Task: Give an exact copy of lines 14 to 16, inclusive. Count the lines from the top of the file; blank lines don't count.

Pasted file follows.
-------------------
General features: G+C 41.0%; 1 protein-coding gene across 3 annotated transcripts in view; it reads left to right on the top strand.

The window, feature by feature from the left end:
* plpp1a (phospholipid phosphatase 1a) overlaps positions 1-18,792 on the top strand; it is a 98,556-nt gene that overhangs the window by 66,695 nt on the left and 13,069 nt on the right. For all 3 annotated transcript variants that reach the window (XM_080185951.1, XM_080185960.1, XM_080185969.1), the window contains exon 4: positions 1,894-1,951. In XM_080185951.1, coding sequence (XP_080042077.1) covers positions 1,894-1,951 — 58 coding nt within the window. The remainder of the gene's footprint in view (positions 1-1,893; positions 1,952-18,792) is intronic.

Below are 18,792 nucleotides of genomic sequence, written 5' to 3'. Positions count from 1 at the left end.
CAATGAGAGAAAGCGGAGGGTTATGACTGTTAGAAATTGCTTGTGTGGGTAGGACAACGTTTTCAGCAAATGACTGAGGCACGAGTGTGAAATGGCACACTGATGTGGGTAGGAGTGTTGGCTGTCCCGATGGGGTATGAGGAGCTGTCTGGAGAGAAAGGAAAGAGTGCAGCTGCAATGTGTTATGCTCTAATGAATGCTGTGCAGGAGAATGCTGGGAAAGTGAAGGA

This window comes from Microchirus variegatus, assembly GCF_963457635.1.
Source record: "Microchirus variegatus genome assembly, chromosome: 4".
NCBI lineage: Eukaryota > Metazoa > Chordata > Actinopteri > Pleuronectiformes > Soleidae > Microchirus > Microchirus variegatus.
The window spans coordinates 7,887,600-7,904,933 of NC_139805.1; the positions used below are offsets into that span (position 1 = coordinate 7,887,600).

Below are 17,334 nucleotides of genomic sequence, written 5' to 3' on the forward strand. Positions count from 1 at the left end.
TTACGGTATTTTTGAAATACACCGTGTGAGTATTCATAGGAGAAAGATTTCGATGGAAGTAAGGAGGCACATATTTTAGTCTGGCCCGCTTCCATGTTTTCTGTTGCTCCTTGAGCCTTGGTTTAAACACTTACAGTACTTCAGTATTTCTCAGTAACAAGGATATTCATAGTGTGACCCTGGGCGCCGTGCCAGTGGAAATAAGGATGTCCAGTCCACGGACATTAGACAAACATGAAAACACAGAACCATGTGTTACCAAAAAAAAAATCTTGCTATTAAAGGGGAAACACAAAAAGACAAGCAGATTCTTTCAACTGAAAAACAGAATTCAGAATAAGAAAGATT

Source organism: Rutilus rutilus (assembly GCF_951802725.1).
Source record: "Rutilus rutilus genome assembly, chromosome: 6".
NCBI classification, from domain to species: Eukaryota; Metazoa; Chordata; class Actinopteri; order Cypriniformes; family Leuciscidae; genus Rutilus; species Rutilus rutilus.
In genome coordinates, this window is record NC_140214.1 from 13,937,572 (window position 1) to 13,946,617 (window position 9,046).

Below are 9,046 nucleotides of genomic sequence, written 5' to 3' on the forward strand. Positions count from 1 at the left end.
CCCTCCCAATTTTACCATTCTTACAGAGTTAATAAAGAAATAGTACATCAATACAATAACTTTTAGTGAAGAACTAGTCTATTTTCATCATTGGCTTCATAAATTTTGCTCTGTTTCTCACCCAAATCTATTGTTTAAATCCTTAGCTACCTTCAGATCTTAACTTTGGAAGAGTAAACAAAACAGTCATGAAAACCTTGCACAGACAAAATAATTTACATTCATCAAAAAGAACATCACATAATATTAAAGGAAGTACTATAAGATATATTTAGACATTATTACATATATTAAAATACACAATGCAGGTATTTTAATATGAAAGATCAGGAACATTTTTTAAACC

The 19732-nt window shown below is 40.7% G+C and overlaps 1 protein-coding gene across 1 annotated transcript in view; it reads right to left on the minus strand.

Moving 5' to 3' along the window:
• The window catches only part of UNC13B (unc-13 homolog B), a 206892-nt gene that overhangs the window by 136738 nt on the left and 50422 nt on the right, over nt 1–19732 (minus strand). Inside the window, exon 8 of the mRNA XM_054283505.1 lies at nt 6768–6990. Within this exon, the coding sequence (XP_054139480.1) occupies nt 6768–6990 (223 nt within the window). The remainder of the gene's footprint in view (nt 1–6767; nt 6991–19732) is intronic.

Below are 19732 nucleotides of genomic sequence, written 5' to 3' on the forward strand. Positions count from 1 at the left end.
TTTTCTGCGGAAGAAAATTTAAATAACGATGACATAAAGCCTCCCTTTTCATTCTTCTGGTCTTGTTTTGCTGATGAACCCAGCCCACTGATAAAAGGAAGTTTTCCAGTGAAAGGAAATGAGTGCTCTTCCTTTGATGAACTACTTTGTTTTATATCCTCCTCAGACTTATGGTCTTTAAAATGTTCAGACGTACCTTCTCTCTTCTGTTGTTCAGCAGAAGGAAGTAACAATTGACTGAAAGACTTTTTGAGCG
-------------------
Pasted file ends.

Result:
NCBI classification, from domain to species: Eukaryota; Metazoa; Chordata; class Actinopteri; order Cypriniformes; family Leuciscidae; genus Rutilus; species Rutilus rutilus.
In genome coordinates, this window is record NC_140214.1 from 13,937,572 (window position 1) to 13,946,617 (window position 9,046).

Below are 9,046 nucleotides of genomic sequence, written 5' to 3' on the forward strand. Positions count from 1 at the left end.